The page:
Wednesday, February 11
Of the three refugee camps in Dadaab, Dagahaley is the only one registering new arrivals. Dagahaley does not have any more space than the other camps – like Ifo and Hagadera, it is overstretched with a population of more than 85,000 on land that should be holding only 30,000. Regardless, the UN Refugee Agency (UNHCR) continues to provide support and services to the refugees that flow in from neighboring Somalia, Ethiopia and Sudan. This is their mandate.
As we drove up to Dagahaley I could see hundreds of people – men, women and children – waiting outside the gate of the registration center. I quickly realized this would be an emotional day. For these refugees, reaching the gate marked the end of a long journey for a more peaceful life.
Registration is a crucial step for refugees to receive food rations provided by the World Food Programme and non-food items like Jerricans to hold water, mats to sleep on, cooking pots and, now, bed nets. As in the other two camps, there are no additional plots of land to provide for new arrivals, so they are asked to stay with others.
While it was only 8am, the sun was already beating down. Just as we arrived the gates were opened and hundreds of refugees flowed into a line to begin the registration process. Families brought their small children to a table on one side of the “community waiting shed” where health workers provided key health interventions, including Vitamin A and measles and polio vaccinations. It was here that pregnant women also received bed nets.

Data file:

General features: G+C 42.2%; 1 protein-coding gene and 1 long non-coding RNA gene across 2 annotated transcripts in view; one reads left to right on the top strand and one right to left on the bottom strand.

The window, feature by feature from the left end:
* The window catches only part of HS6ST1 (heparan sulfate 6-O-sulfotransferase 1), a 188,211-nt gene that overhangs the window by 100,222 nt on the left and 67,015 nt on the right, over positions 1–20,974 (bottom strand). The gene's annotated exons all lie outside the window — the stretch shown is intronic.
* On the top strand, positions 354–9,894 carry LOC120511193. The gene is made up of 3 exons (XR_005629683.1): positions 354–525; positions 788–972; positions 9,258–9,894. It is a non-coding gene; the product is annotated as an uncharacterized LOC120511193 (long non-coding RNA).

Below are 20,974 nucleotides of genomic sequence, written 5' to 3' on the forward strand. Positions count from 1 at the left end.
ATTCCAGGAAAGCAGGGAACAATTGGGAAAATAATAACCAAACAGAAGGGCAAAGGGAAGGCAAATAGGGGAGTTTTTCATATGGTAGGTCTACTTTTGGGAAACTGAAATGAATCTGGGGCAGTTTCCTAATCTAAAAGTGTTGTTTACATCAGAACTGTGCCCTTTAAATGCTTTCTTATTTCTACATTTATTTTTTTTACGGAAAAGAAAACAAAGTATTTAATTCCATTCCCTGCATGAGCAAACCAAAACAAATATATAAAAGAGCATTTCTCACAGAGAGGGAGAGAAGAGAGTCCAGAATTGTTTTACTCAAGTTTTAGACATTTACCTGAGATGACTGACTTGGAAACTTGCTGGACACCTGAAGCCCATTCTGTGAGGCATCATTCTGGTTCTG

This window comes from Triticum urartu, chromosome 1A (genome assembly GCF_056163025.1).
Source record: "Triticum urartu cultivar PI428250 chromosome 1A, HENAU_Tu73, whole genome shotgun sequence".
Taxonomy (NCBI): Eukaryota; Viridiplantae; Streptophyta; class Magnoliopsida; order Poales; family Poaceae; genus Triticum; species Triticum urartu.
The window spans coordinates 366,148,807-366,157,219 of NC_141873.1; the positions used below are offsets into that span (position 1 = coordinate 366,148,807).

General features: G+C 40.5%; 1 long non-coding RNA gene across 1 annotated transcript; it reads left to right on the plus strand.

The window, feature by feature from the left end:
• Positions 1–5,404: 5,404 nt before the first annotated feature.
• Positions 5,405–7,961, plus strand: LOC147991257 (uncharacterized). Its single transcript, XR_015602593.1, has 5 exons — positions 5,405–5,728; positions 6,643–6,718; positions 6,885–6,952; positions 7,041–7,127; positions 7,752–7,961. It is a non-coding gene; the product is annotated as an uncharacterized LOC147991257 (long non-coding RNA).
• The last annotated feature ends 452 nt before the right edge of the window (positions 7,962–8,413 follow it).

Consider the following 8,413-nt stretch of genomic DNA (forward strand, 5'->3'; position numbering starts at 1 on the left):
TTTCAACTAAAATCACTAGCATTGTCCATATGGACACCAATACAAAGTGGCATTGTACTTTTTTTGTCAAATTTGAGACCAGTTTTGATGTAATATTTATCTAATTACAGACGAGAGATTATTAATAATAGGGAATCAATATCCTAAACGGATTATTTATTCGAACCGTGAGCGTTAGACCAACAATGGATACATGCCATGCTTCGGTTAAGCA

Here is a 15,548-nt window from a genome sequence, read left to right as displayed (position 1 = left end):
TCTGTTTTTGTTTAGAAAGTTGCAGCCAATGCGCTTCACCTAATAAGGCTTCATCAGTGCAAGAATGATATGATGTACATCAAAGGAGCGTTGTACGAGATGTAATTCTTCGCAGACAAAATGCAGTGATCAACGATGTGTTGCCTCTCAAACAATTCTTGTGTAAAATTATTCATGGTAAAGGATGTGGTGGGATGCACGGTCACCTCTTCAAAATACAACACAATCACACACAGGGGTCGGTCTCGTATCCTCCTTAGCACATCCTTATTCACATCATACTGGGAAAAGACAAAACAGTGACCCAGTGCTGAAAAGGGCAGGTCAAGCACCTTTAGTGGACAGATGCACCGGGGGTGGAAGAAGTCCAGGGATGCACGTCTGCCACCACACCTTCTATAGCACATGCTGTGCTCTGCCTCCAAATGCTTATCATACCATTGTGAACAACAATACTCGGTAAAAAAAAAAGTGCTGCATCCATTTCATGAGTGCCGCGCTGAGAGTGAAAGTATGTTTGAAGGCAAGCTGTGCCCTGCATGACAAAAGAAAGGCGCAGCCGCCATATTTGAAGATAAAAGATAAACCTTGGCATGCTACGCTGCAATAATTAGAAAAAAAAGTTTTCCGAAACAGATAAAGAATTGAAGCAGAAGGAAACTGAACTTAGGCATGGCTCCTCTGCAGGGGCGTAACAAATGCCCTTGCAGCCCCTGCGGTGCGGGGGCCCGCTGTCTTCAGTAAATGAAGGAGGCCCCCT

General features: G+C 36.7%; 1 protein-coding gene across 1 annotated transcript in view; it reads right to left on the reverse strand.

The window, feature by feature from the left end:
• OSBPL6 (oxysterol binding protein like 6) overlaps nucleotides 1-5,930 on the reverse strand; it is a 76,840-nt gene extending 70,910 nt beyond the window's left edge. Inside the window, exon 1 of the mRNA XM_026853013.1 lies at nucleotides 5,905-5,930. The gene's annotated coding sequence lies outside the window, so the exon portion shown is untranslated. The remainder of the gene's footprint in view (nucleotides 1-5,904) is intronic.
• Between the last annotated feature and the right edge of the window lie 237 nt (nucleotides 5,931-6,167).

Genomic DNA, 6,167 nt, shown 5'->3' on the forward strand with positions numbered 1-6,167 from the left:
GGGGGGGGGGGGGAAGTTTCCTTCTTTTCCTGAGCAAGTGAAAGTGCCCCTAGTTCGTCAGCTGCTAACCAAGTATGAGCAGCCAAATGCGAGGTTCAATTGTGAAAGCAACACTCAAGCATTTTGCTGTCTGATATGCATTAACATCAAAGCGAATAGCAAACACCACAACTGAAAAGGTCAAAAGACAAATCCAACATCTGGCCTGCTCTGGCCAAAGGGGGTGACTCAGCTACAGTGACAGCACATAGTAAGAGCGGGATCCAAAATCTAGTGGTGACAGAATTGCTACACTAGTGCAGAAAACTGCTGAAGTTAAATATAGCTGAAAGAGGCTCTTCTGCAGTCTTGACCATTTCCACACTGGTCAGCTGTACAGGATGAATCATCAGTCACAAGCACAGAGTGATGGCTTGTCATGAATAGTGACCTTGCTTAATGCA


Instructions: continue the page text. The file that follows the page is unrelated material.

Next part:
I met Khatro, a 28-year-old pregnant mother of four, as she was receiving her net. For nearly a month she had been staying with relatives in Hagadera and just yesterday traveled 27 kilometers by foot with her four children to finally get registered. Originally from Ogadon, Ethiopia, it took Khatro 15 days to travel to Dadaab, sometimes taking a car when she could.
Khatro explained that since leaving her home she is “at least sleeping,” and feeling more at peace than she did at her home. When she received her bed net, Khatro was grateful, explaining that she was happy to have the net and would use it to help her family sleep even more securely.
Watching hundreds of people who have fled their homes be registered into a refugee camp, and knowing that hundreds more will come tomorrow and the next day, has been without a doubt the most emotional experience I have had while in Dadaab. The UN Refugee Agency (UNHCR) and it partners are doing life-saving work, and thanks to you, are continuing to save lives by being able to provide bed nets to refugees.
Read about our how our partner, URJ, participated in the trip to Kenya.
Refugees living in Kenya receive bed nets! Pictures on Flickr.